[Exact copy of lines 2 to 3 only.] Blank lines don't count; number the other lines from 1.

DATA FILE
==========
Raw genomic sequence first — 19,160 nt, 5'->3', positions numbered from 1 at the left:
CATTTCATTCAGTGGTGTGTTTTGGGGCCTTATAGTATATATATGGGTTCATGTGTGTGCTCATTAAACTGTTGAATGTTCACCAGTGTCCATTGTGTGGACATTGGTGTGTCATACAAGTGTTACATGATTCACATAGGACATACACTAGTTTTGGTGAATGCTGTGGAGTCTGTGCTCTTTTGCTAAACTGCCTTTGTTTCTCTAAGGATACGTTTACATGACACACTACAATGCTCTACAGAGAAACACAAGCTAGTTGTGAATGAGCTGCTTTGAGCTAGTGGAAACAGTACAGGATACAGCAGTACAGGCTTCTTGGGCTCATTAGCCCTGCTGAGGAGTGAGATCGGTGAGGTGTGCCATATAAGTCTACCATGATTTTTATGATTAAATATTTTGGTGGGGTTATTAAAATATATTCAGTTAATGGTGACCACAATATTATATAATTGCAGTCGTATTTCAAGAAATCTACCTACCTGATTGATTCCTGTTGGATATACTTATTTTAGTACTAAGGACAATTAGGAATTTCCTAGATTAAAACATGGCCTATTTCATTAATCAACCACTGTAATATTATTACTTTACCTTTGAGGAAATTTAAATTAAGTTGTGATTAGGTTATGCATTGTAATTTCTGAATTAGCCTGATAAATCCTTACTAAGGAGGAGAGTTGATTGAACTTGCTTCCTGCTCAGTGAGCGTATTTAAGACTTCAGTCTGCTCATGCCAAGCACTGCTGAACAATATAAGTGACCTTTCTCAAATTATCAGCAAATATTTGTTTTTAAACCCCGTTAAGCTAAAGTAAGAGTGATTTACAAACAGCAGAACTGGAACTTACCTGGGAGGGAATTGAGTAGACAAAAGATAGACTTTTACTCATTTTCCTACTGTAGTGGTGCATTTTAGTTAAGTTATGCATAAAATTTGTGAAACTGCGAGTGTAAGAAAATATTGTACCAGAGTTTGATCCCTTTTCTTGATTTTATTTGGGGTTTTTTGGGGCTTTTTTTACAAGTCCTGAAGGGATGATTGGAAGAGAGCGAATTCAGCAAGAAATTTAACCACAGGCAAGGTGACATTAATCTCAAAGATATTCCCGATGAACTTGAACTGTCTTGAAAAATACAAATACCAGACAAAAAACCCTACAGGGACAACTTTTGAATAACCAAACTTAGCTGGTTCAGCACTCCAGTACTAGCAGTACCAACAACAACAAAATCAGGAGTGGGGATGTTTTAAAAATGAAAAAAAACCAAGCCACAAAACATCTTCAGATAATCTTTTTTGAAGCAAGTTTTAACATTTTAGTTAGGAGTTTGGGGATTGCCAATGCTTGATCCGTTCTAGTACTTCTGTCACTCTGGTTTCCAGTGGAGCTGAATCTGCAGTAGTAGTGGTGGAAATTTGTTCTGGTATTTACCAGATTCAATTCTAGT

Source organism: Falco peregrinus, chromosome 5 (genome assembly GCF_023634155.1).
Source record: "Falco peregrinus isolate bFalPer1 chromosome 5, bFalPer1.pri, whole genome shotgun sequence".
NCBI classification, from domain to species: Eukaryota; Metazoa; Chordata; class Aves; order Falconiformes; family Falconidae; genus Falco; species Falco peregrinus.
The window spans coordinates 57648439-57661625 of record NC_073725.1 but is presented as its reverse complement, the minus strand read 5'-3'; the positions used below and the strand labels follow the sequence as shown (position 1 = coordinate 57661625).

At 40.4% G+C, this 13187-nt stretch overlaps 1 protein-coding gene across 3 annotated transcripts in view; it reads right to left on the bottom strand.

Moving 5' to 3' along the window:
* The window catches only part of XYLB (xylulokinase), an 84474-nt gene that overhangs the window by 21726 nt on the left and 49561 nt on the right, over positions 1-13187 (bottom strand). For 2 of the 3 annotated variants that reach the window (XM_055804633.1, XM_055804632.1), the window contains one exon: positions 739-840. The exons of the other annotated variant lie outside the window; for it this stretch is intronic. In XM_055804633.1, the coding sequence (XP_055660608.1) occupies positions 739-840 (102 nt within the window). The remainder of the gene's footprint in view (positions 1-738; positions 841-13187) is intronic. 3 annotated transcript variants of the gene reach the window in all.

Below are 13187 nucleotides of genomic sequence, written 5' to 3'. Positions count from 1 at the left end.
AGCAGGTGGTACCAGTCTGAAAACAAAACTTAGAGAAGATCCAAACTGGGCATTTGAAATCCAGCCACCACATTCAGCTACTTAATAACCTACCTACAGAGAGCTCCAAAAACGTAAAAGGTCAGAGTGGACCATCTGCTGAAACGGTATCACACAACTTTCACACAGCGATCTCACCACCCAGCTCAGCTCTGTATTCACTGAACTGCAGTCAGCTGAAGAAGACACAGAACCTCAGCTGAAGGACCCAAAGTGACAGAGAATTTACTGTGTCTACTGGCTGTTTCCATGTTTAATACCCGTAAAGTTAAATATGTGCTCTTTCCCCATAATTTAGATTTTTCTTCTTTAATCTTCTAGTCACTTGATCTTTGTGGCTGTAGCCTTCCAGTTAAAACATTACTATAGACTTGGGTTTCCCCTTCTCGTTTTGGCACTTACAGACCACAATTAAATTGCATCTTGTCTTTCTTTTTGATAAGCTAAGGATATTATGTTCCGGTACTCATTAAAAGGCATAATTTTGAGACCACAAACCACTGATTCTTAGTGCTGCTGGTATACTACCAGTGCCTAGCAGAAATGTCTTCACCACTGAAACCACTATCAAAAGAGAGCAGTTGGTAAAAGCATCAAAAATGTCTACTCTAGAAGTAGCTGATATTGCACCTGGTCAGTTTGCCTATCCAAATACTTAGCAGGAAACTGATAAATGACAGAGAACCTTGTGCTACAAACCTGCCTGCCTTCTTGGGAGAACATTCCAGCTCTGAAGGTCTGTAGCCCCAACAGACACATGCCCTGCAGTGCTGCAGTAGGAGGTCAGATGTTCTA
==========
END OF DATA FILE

CATTTCATTCAGTGGTGTGTTTTGGGGCCTTATAGTATATATATGGGTTCATGTGTGTGCTCATTAAACTGTTGAATGTTCACCAGTGTCCATTGTGTGGACATTGGTGTGTCATACAAGTGTTACATGATTCACATAGGACATACACTAGTTTTGGTGAATGCTGTGGAGTCTGTGCTCTTTTGCTAAACTGCCTTTGTTTCTCTAAGGATACGTTTACATGACACACTACAATGCTCTACAGAGAAACACAAGCTAGTTGTGAATGAGCTGCTTTGAGCTAGTGGAAACAGTACAGGATACAGCAGTACAGGCTTCTTGGGCTCATTAGCCCTGCTGAGGAGTGAGATCGGTGAGGTGTGCCATATAAGTCTACCATGATTTTTATGATTAAATATTTTGGTGGGGTTATTAAAATATATTCAGTTAATGGTGACCACAATATTATATAATTGCAGTCGTATTTCAAGAAATCTACCTACCTGATTGATTCCTGTTGGATATACTTATTTTAGTACTAAGGACAATTAGGAATTTCCTAGATTAAAACATGGCCTATTTCATTAATCAACCACTGTAATATTATTACTTTACCTTTGAGGAAATTTAAATTAAGTTGTGATTAGGTTATGCATTGTAATTTCTGAATTAGCCTGATAAATCCTTACTAAGGAGGAGAGTTGATTGAACTTGCTTCCTGCTCAGTGAGCGTATTTAAGACTTCAGTCTGCTCATGCCAAGCACTGCTGAACAATATAAGTGACCTTTCTCAAATTATCAGCAAATATTTGTTTTTAAACCCCGTTAAGCTAAAGTAAGAGTGATTTACAAACAGCAGAACTGGAACTTACCTGGGAGGGAATTGAGTAGACAAAAGATAGACTTTTACTCATTTTCCTACTGTAGTGGTGCATTTTAGTTAAGTTATGCATAAAATTTGTGAAACTGCGAGTGTAAGAAAATATTGTACCAGAGTTTGATCCCTTTTCTTGATTTTATTTGGGGTTTTTTGGGGCTTTTTTTACAAGTCCTGAAGGGATGATTGGAAGAGAGCGAATTCAGCAAGAAATTTAACCACAGGCAAGGTGACATTAATCTCAAAGATATTCCCGATGAACTTGAACTGTCTTGAAAAATACAAATACCAGACAAAAAACCCTACAGGGACAACTTTTGAATAACCAAACTTAGCTGGTTCAGCACTCCAGTACTAGCAGTACCAACAACAACAAAATCAGGAGTGGGGATGTTTTAAAAATGAAAAAAAACCAAGCCACAAAACATCTTCAGATAATCTTTTTTGAAGCAAGTTTTAACATTTTAGTTAGGAGTTTGGGGATTGCCAATGCTTGATCCGTTCTAGTACTTCTGTCACTCTGGTTTCCAGTGGAGCTGAATCTGCAGTAGTAGTGGTGGAAATTTGTTCTGGTATTTACCAGATTCAATTCTAGT

Source organism: Falco peregrinus, chromosome 5 (genome assembly GCF_023634155.1).